I can absolutely agree with that. I suppose that with the advent of iWeb and the like, it is possible that a purchaser could overestimate the degree to which an application could automate a process, which means that there could be an expectation of immediate results 'or else'.
In the case of WebAssist, I believe that if there was no room for ambiguity about the skills required, and if the level of support that WA provides was made more of, WA would - if anything - gain from it. People inherently want to learn new things - and largely expect to have to learn - and these products are perfect for this. You learn and get rich results for your own projects at the same time.
I believe some emphasis on the learning (educational) aspect would also make people a little more aware of the extent to which you guys go to help out here.
Bingo. While in a perfect world, WebAssist could simply position itself as the company "helping designers to be better," I think the market share for that sort of position is probably too niche and at some point, you have to start gaining non-technical customers. I also believe, though, that while WebAssist products are probably more valuable to the designers, that the company has in fact started to make the products a little more user friendly to the non-tech bunch.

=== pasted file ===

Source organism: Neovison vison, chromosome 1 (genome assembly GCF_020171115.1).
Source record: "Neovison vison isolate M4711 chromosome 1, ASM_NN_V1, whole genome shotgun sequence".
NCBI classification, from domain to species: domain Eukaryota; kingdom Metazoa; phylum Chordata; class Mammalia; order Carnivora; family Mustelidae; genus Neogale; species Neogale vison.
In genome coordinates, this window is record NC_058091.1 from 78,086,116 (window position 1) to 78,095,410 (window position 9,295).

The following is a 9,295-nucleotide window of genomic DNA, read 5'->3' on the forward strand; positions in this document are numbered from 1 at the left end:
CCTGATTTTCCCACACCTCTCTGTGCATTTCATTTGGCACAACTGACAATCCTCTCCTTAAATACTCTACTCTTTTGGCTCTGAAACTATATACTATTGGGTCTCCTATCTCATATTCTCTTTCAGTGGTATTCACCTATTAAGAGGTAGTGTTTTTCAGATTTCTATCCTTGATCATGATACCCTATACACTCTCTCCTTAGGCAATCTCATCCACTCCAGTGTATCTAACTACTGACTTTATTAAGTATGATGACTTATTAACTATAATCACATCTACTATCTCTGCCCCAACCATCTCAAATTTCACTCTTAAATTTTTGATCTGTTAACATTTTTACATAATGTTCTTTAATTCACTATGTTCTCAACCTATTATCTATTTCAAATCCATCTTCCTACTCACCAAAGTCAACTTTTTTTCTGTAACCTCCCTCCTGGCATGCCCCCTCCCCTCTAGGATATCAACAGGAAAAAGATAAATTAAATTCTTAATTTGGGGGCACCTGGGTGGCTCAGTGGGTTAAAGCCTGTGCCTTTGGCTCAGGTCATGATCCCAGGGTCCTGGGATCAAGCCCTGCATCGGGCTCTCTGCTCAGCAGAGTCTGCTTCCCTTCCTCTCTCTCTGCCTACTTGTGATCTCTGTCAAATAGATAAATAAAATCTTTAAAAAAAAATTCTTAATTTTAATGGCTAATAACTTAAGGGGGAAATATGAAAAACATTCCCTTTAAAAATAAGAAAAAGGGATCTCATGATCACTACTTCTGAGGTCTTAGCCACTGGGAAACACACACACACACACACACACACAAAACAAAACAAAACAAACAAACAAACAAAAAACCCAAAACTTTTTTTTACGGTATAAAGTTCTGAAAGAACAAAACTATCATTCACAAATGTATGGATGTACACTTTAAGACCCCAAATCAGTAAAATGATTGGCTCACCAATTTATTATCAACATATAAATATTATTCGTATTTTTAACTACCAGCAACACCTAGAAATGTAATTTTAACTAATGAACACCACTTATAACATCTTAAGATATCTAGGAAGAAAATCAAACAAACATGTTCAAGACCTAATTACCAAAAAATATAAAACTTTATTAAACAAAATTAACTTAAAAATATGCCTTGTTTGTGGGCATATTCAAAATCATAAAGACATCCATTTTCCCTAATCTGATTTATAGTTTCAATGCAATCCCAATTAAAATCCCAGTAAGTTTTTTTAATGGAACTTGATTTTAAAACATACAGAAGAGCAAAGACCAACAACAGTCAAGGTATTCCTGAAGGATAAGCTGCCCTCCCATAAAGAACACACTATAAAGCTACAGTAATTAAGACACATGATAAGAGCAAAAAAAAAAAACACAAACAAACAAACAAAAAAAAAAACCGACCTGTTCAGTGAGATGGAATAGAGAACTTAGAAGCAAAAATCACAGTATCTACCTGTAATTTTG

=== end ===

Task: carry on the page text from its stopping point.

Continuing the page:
I know there were some gripes about CSS Sculptor not having this or that on the new version, but I think we would all agree that the new interface is much simpler and easier to digest. In fact, I use to prefer to code my layouts by hand using Coda until the new CSS Sculptor as I felt I could finally get my arms around the tool.
Here's to happy developing,